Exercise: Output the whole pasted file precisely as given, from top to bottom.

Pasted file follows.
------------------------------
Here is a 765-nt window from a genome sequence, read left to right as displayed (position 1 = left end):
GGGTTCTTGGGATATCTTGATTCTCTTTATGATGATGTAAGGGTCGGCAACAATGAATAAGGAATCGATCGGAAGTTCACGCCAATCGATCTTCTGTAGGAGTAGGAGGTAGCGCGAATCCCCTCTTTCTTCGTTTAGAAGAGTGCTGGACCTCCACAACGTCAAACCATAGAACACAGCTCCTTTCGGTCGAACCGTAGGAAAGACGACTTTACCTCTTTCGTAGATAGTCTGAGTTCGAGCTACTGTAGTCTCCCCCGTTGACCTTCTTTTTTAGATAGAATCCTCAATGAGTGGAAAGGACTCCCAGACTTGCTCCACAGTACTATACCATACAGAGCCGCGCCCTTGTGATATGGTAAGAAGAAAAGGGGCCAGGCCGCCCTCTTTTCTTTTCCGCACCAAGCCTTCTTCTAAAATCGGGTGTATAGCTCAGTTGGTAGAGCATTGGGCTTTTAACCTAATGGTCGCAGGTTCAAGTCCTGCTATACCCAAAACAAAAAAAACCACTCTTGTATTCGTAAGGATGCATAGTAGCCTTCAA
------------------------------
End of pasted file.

Here is a 765-nt window from a genome sequence, read left to right as displayed (position 1 = left end):
GGGTTCTTGGGATATCTTGATTCTCTTTATGATGATGTAAGGGTCGGCAACAATGAATAAGGAATCGATCGGAAGTTCACGCCAATCGATCTTCTGTAGGAGTAGGAGGTAGCGCGAATCCCCTCTTTCTTCGTTTAGAAGAGTGCTGGACCTCCACAACGTCAAACCATAGAACACAGCTCCTTTCGGTCGAACCGTAGGAAAGACGACTTTACCTCTTTCGTAGATAGTCTGAGTTCGAGCTACTGTAGTCTCCCCCGTTGACCTTCTTTTTTAGATAGAATCCTCAATGAGTGGAAAGGACTCCCAGACTTGCTCCACAGTACTATACCATACAGAGCCGCGCCCTTGTGATATGGTAAGAAGAAAAGGGGCCAGGCCGCCCTCTTTTCTTTTCCGCACCAAGCCTTCTTCTAAAATCGGGTGTATAGCTCAGTTGGTAGAGCATTGGGCTTTTAACCTAATGGTCGCAGGTTCAAGTCCTGCTATACCCAAAACAAAAAAAACCACTCTTGTATTCGTAAGGATGCATAGTAGCCTTCAA